Science » Technologies and discoveries
Author`s name Ольга Савка

Scientists discover frozen mummy, which kills those who shatter its peace

First analyses of Oetzi's things revealed they belonged to different epochs

That was probably not a mere invention of Hollywood filmmakers who created The Mummy to say that a human body is still a serious threat even after death. In 1991, in the Alps on the Austrian-Italian border German tourist Helmut Simon quite suddenly spotted a mummy of an iceman who died 5,300 years ago. The frozen body was dressed in clothes made of fur and leather footwear; it also wielded a bow with arrows. The discovered man was named Oetzi. Mummy of Oetzi

The discovered body was  preserved wonderfully; its clothes revealed an absolutely detective intrigue. There were bloodstains on it left by some four people who probably killed him. The Neolithic man aged 42 at the moment of his death which was much more than the average lifetime of his contemporaries. When the body was exposed to X-rays, researchers discovered fragments of an arrow-head, which proved the man had died a violent death. Other indications such as very intricate tattoos and bloodstains left by several men on the clothes of the discovered body suggested that the victim could be a shaman.

What is more, the Russian newspaper Arguments and Facts and an Italian researcher, whom the newspaper mentions in this connection, state that the first analysis of Oetzi's things revealed they belonged to different epochs. That sounded quite a sensation! His arrows are 7,000 years old, the axe belonged to the Crucifixion epoch and the skin in which the man was dressed originally belonged to a goat that lived in China. Oetzi could supposedly be an ancient pagan priest of some unknown cult whose supernatural abilities even allowed him to travel in time.

That was highly likely that a special curse was cast on the man during his life; that was a mystical procedure promising terrible retribution to those who will trouble his dead body in the future. In this connection, some researchers believe that Oetzi's curse is still effective and seriously hurts those who trouble his dead body.  Indeed, several people who touched the remains of the ancient shaman have already died since the body of the iceman was discovered. And tourist Helmut Simon who had found the body fell the first victim of the curse.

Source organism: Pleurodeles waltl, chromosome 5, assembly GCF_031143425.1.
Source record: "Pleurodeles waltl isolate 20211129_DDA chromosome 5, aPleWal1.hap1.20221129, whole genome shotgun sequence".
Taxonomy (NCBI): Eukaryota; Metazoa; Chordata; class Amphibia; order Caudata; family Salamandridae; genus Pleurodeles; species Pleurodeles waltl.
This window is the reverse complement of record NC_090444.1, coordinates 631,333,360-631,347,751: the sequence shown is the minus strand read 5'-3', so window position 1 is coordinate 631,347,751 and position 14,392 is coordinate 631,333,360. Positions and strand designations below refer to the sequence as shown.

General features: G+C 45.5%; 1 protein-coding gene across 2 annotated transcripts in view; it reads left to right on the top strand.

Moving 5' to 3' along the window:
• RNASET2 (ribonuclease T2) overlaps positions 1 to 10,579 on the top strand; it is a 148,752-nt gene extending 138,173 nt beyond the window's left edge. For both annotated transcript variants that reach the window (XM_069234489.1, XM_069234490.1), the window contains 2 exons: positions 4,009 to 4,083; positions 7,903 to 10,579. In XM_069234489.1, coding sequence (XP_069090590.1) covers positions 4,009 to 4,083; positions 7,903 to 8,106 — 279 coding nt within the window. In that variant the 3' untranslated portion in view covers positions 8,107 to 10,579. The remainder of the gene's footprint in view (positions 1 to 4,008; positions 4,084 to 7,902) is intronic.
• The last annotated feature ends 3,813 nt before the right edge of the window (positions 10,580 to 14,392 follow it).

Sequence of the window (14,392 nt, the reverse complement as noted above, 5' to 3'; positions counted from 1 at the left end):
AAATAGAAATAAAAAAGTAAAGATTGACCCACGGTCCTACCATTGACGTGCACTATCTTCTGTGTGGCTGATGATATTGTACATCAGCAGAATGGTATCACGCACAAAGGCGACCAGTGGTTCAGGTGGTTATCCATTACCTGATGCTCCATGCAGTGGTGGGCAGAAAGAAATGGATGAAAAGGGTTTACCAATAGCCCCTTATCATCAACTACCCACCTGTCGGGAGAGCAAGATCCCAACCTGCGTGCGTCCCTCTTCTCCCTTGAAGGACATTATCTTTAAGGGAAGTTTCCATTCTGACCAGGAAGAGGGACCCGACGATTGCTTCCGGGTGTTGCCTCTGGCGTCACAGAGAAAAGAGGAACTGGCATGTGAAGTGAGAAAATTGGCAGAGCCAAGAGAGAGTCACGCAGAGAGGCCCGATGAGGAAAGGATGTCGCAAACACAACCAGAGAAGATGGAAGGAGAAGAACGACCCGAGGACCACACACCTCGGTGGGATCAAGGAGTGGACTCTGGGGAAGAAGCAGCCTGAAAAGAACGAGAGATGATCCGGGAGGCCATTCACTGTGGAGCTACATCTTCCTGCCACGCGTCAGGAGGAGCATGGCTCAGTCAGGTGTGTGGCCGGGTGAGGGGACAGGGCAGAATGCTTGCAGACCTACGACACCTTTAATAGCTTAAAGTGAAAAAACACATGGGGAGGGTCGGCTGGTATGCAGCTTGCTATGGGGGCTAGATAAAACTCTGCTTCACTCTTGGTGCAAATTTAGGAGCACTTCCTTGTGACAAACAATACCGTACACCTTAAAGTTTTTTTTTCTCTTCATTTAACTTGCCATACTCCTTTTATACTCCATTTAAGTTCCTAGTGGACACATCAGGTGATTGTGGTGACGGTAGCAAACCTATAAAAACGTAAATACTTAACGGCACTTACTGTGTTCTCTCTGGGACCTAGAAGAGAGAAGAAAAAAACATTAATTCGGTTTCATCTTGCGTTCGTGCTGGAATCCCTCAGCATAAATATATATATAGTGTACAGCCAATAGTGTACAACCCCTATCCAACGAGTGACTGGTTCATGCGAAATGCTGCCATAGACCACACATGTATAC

Virtual autopsy of Egyptian mummy - photo gallery

Being triumphant after a suit when the court decided the German tourist would get $100,000 for finding the mummy Helmut in fair weather went to the site where he had come across the iceman. But suddenly he was caught in snowstorm and froze to death. When life-savers found Helmut's body he was lying in the iceman's pose. The head of the rescue crew Dieter Warnecke who discovered the frozen tourist died of a heart attack an hour after Helmut was buried.

Doctor Rainer Henn who conducted an expertise on Oetzi fell the third victim of the curse. He died in a traffic accident on his way to a scientific conference dedicated to the discovery of the iceman.

Professional mountain-climber Kurt Fritz also died probably because of the mummy curse. The man organized delivery of the shaman remains in a helicopter. Soon, he was tragically killed by an avalanche in an area which he knew perfectly well. At that other mountain-climbers who accompanied him stayed alive.

In two years, Austrian journalist Rainer Hoelzl who shot a documentary about the iceman died of brain-growth. Konrad Spindler who headed a research group studying Oetzi at the University of Innsbruck died of disseminated sclerosis. The researcher was 66 years old, he knew about the mummy spell but openly laughed at the rumors. 

Recently, the world knew about another victim of the mummy curse. Doctor Tom Loy, 63, died under unknown conditions in Australia. The researcher studied Oetzi's DNA.

For the time being, the killer mummy is being kept at the Museum of Archeology in Italy's Bolzano flooded by visitors wishing to see the mysterious discovery.

The Oetzi curse is usually believed to be resembling the Tutankhamen mummy curse. In February 1923, an ancient tomb was opened in the Valley of the Kings in Luxor, Egypt, where researchers found the mummified body of young Pharaoh Tutankhamen and his death-mask made of gold. Some time after the discovery, head of the expedition Lord Carnarvon died of a mosquito sting but the death was believed connected with the ancient curse. The researcher developed erysipelas, then sepsis and pneumonia broke out, and finally the lord died a painful death. Witnesses say that shortly before the lord's death his dog began to howl and died together with its master for some unknown reason. Soon after the tragic death, it was rumored that the Tutankhamen curse fell on the archeological expedition.

Written records of Archeologist Howard Carter state that there were 25 Europeans more on the archeological dig and thus they were exposed to the “curse” but 11 of them did not get inside of the tomb. Researcher Mark Nelson from Australia's Monash University decided to find out if the visit to the Tutankhamen tomb had any effect upon the subsequent life of people participating in the expedition. It turned out that average lifetime of the expeditors who entered Tutankhamen's tomb was slightly shorter than that of other members of the expedition. However, nothing extraordinary occurred to the people and they died because of quite clear reasons. That is why Mark Nelson decided that no Tutankhamen curse actually existed.

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